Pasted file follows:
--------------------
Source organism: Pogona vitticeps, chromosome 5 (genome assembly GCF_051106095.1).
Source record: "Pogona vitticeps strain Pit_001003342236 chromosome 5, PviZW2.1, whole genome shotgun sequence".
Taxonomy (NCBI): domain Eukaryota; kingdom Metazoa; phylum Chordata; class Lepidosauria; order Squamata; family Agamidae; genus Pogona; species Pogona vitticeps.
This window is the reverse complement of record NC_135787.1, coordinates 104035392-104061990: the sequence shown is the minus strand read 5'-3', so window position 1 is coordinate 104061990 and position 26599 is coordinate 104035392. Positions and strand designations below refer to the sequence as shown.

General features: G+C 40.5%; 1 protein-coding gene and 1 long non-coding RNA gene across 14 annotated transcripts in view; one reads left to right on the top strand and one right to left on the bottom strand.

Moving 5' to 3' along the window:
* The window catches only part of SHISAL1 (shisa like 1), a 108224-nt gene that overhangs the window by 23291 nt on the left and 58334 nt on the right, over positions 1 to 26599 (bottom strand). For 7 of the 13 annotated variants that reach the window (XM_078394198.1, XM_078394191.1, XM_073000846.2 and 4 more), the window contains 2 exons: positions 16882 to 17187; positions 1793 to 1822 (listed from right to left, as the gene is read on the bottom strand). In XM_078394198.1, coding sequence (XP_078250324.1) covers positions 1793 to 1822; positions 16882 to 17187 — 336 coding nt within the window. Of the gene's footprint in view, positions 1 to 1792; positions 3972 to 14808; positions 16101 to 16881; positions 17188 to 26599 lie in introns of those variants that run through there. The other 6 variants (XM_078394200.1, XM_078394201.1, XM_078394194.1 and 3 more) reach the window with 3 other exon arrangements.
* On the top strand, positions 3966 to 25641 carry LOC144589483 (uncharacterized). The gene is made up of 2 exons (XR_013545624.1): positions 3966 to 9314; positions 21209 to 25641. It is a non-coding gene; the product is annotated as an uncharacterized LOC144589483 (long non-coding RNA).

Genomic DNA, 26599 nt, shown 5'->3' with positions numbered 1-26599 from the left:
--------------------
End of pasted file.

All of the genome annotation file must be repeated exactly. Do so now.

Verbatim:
Source organism: Pogona vitticeps, chromosome 5 (genome assembly GCF_051106095.1).
Source record: "Pogona vitticeps strain Pit_001003342236 chromosome 5, PviZW2.1, whole genome shotgun sequence".
Taxonomy (NCBI): domain Eukaryota; kingdom Metazoa; phylum Chordata; class Lepidosauria; order Squamata; family Agamidae; genus Pogona; species Pogona vitticeps.
This window is the reverse complement of record NC_135787.1, coordinates 104035392-104061990: the sequence shown is the minus strand read 5'-3', so window position 1 is coordinate 104061990 and position 26599 is coordinate 104035392. Positions and strand designations below refer to the sequence as shown.

General features: G+C 40.5%; 1 protein-coding gene and 1 long non-coding RNA gene across 14 annotated transcripts in view; one reads left to right on the top strand and one right to left on the bottom strand.

Moving 5' to 3' along the window:
* The window catches only part of SHISAL1 (shisa like 1), a 108224-nt gene that overhangs the window by 23291 nt on the left and 58334 nt on the right, over positions 1 to 26599 (bottom strand). For 7 of the 13 annotated variants that reach the window (XM_078394198.1, XM_078394191.1, XM_073000846.2 and 4 more), the window contains 2 exons: positions 16882 to 17187; positions 1793 to 1822 (listed from right to left, as the gene is read on the bottom strand). In XM_078394198.1, coding sequence (XP_078250324.1) covers positions 1793 to 1822; positions 16882 to 17187 — 336 coding nt within the window. Of the gene's footprint in view, positions 1 to 1792; positions 3972 to 14808; positions 16101 to 16881; positions 17188 to 26599 lie in introns of those variants that run through there. The other 6 variants (XM_078394200.1, XM_078394201.1, XM_078394194.1 and 3 more) reach the window with 3 other exon arrangements.
* On the top strand, positions 3966 to 25641 carry LOC144589483 (uncharacterized). The gene is made up of 2 exons (XR_013545624.1): positions 3966 to 9314; positions 21209 to 25641. It is a non-coding gene; the product is annotated as an uncharacterized LOC144589483 (long non-coding RNA).

Genomic DNA, 26599 nt, shown 5'->3' with positions numbered 1-26599 from the left: